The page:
But besides this, there is something interesting in terms of politics. Zinzendorf, the heart and soul of the Moravian Church, was a prince who studied at Halle. He was a count of great pedigree, having his title from one of the old Holy Roman Imperial families. He studied at Halle and, following his zeal, circuited the courts of Europe to encourage missionary efforts. The courts of England, Prussia, and Denmark, among others, welcome the prince. The Danish were the first to start the wave of Protestant missionary efforts, sending Lutheran pastors to the Tamil of Sri Lanka. The commonsense theme here is that Zinzendorf, nor any of his preacher friends, were alien or despised at court. The states of Europe, many beginning the expanse for their long or short lived colonial experiments, were very much open to the Pietists and Evangelicals.
Schliermacher was an avid, I might say even rabid, proponent for German nationalism and Prussian superiority. The British Empire was flush full of Evangelicals, and even though the Church of England was slow to accommodate the whirlwind of Whitfields and Methodists, they soon adapted. The Second Great Awakening created a drive, mingling and mixing, towards the growth of an American continental empire. All of this inspired a broad and generous Protestantism that is the foundation of our common-sense of religiosity. This is the heart and soul of our appreciation for the broadly Christian and, now, the vaguely numinous. Major industrialists, like Carnegie, Rockefeller, or Pullman, were all religious men, promoting, from their deep and charitable souls, a broad sense for the Christian religion, or just religion in general. Of course we know these men to have transformed the American factory system into a nightmare and flay the soul of American labor through the monotony and agony of Industrial capitalism.
What do all of these diverse phenomena, all intersected and (intentionally) jumbled, have to do with one another? All of them emphasized the sense of morality and pious devotion while bracketing questions of social ethics. All of these assumed the place of the Church as the crook of whichever national dream or imperial vision. All of them ignored questions of theological power and rigor.
Again, my fascination with the Puritan continues to grow. Here was a societal mood among many English Christians to turn to the Word of God to speak. I'm not assessing whether they did this successfully or not, but they turned the world upside down in their pursuit. They toppled a king and tried to re-imagine a godly commonwealth. They tried to reinvent society, involving social relations between husband and wife, magistrate and subjects, Christian to Christian etc etc. This produced the regicide and Roger Williams' Rhode Island; this created Cromwell's tolerance of the Jews and the massacre of Indians in King Philip's War. These stories are more complex than simply the mood of Puritanism. However, it's interesting to see the death of this mood in England, at the end of the 17th century, involved a transition towards proto-Evangelicalism. Theological disputes were discouraged and hissed at, calls for moral reform and devotional literature applauded.
What does this mean? I think there is something inherently destabilizing and uneasy about considering whether the Bible can speak to the pillars of the Earth, that is the foundations of created reality. I don't mean this in terms of science or physics, rather metaphysics and Human telos. The common refrain from the Pietist of the 18th century, the Moralist of the 17th, and the Evangelical even of today is to sneer at these questions. These are divisive, they say; they are too speculative. Can we not put aside questions of form and turns our eyes towards God? The Spirit, they say, is what matters. But, it seems too often the Devil is quite content with this form of religion.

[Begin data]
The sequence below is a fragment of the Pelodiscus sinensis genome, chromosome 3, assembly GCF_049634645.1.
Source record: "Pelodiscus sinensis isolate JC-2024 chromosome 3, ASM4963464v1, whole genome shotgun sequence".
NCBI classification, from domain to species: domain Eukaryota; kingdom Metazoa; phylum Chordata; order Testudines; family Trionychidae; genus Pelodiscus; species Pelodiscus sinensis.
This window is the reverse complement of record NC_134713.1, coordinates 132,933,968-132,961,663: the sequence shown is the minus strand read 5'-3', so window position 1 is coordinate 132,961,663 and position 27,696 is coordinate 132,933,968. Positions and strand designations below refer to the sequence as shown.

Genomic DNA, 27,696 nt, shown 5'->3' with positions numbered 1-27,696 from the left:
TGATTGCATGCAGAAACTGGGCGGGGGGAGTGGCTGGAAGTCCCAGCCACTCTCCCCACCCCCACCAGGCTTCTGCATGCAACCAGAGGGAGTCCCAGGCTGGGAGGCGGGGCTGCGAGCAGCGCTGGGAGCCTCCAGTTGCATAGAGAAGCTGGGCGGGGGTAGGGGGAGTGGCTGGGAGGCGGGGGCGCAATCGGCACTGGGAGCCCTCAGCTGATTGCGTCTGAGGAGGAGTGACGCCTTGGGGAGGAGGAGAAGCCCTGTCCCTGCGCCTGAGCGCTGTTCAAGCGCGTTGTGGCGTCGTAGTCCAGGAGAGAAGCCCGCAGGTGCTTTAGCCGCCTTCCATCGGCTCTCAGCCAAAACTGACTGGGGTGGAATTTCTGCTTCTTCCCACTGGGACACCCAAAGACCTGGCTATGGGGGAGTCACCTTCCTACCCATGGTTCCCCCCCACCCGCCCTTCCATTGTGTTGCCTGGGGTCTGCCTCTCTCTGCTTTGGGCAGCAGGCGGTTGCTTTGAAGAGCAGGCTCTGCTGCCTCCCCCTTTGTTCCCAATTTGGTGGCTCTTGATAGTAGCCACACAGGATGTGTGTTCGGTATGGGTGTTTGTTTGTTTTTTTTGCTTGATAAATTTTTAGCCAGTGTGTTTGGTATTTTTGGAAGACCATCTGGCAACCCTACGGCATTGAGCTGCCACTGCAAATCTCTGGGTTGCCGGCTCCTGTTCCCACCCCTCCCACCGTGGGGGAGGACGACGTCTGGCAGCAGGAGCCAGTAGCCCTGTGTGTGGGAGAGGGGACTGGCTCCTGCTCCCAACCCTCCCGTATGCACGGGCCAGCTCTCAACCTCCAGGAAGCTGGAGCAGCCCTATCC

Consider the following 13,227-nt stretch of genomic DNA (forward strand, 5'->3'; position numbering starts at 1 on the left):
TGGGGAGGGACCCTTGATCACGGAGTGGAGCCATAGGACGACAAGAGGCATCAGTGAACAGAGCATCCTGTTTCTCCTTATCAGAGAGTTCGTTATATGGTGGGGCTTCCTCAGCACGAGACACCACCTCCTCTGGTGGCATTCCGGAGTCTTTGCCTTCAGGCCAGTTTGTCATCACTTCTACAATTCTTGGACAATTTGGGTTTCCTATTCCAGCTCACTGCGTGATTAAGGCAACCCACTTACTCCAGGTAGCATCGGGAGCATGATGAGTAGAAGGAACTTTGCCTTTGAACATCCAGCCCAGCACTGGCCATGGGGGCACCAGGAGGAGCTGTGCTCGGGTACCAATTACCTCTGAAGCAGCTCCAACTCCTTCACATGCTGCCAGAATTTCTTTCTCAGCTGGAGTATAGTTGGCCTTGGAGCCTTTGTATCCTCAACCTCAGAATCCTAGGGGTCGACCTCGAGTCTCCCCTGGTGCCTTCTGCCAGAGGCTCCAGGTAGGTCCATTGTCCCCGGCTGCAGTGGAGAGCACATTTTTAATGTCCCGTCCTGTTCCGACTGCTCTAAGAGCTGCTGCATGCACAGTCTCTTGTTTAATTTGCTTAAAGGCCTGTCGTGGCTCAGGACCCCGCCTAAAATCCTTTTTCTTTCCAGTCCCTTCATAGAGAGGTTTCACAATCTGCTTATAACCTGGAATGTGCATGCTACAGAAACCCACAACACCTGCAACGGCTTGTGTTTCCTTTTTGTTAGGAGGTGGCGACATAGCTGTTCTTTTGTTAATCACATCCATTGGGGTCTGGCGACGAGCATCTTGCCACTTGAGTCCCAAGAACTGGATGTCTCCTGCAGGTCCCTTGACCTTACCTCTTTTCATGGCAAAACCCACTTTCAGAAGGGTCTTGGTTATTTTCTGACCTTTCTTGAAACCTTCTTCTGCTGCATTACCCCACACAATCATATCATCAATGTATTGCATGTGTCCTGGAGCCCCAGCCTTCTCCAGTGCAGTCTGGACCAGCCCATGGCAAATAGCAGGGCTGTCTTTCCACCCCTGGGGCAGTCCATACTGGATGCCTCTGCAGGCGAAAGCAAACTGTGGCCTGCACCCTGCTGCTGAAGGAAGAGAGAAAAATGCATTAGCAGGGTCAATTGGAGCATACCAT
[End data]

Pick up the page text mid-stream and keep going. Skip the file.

While many have rightly critiqued the Social Gospel as a relapse into the kind of moralism that merely tries to scrub the pillars of the Imperial dominion, Pietism is shutting one's eyes to the questions of reality. It's a turn towards emotion and internalizing of reality. It tries to banish the social demands of the Gospel from the lives of Christians. It proscribes practices that basically allow us to be Sunday-Only Christians in a highly refined sense. Rather than merely occupy a bench one day a week and return to "reality", this has created a gloss for our economic and social actions. We pray, read a devotional, and get back to work. It's basically a form of Buddhism, in that we treat the material world as merely an immaterial wasteland. Our internal actions become more real, and thus we can participate in abusive social phenomena and keep our hands clean.
Moralism and Pietism go together quite well because neither asks fundamental questions about what we end up doing with our lives. They hand over our bodies as tools for the principalities and powers of darkness. Is it not strange that certain Christians, ranging from Antony to Peter Waldo, when hearing the call of the Gospel, radically restructured their lives and how they integrated (or didn't) into society? Do we not think it odd that it was theological dogmas that stood to challenge the very sovereigns of realms?
In some ways, it's worth burning your devotionals and opening the Scripture. Take off the blinders and wake up to the possibility the World as not as you think it is. Maybe you're knee deep in tides of blood, and you've been told to worry about "spending time with Jesus" or working on your "relationship with God". Do you even know your God? How would you know?